CANTON — The St. Lawrence County Planning Department plans to secure a third round of funding for its septic tank repair and replacement program.
The program, administered by the state’s Environmental Facilities Corp. carried out aims to repair or replace defective sewage systems that may be spilling pollution into nearby bodies of water.
Planning director Jason C. Pfotenhauer said the third round of funding will total $635,000 pending legislature acceptance through a resolution.
“The first round cost $225,000, and we spent all of that fixing about 40 septic tanks,” he said. This first round of financing took place in 2018. In 2021, the county received $340,000, of which it has only spent just over $100,000 to repair 13 tanks to date.
Mr. Pfotenhauer assured that any remaining money would be spent. “It’s just so much time,” he said. The district has until the end of 2026 to use the funds.
The money will go toward reimbursement of the cost of repaired or replaced septic systems along water bodies that have been identified as being at risk or at risk from sewage. Mr. Pfotenhauer said the county will pay up to half the cost of the repair or replacement, up to a maximum of $10,000.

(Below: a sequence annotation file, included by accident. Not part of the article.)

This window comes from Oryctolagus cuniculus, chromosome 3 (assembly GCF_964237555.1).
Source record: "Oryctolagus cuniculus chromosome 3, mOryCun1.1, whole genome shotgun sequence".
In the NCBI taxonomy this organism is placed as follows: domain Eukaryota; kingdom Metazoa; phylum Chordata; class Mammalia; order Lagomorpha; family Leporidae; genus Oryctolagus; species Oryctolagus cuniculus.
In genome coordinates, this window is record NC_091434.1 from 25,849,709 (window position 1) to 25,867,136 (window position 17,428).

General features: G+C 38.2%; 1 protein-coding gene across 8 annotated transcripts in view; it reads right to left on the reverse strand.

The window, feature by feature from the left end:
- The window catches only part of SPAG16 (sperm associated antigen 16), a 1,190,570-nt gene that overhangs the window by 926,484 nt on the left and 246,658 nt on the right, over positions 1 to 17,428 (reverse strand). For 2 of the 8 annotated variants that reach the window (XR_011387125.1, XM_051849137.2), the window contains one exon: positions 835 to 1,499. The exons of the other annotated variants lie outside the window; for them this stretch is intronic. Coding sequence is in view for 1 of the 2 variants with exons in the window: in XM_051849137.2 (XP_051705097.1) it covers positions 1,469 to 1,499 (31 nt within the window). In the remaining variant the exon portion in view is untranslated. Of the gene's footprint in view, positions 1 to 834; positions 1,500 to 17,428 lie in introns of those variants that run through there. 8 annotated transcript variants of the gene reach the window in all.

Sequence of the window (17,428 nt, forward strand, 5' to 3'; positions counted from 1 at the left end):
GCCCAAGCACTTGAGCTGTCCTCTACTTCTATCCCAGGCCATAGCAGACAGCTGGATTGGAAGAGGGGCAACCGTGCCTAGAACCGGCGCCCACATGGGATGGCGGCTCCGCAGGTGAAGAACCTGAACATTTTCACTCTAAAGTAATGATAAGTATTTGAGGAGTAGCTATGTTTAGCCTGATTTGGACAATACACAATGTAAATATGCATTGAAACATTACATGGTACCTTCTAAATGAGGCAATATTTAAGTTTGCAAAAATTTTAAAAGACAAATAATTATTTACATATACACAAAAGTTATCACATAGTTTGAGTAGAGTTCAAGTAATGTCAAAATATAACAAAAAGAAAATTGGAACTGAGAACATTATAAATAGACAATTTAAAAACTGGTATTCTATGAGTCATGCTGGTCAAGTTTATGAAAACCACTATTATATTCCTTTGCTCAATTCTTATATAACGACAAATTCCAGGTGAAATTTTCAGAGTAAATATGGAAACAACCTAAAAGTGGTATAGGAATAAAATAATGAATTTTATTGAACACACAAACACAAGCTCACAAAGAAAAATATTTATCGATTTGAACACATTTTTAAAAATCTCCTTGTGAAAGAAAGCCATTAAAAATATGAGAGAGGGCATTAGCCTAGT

The program includes properties along the St. Lawrence River from the towns of Hammond, Morristown and Oswegatchie and along the Raquette River from the village limits of Potsdam to its confluence with the St. Lawrence River. The town of Clifton on the Little River is also covered.
The program is open to anyone within these geographic boundaries, with some exceptions.
“The county operates through a sub-recipient, the North Country Housing Council. You can call them and they will come out and take a look, see if the tank system is failing and then the property owner is responsible for taking bids to pay for the work and once that is complete they can submit receipts. and when the work is done to the appraiser’s satisfaction, he can apply and be reimbursed up to half the cost,” Mr. Pfotenhauer said.
The North Country Housing Council can be reached at 315-386-8576.
He said the septic tanks typically have to be within 250 feet of the water body, but there is no income limit on the program.
“It’s based on geography,” he said.
New septic tanks, he said, can cost anywhere from a few thousand dollars to $20,000, although the latter number is fairly uncommon.
“This is a huge benefit to ensure the water quality is improved,” he said.
For more information, contact the Planning Department at 315-379-2292.
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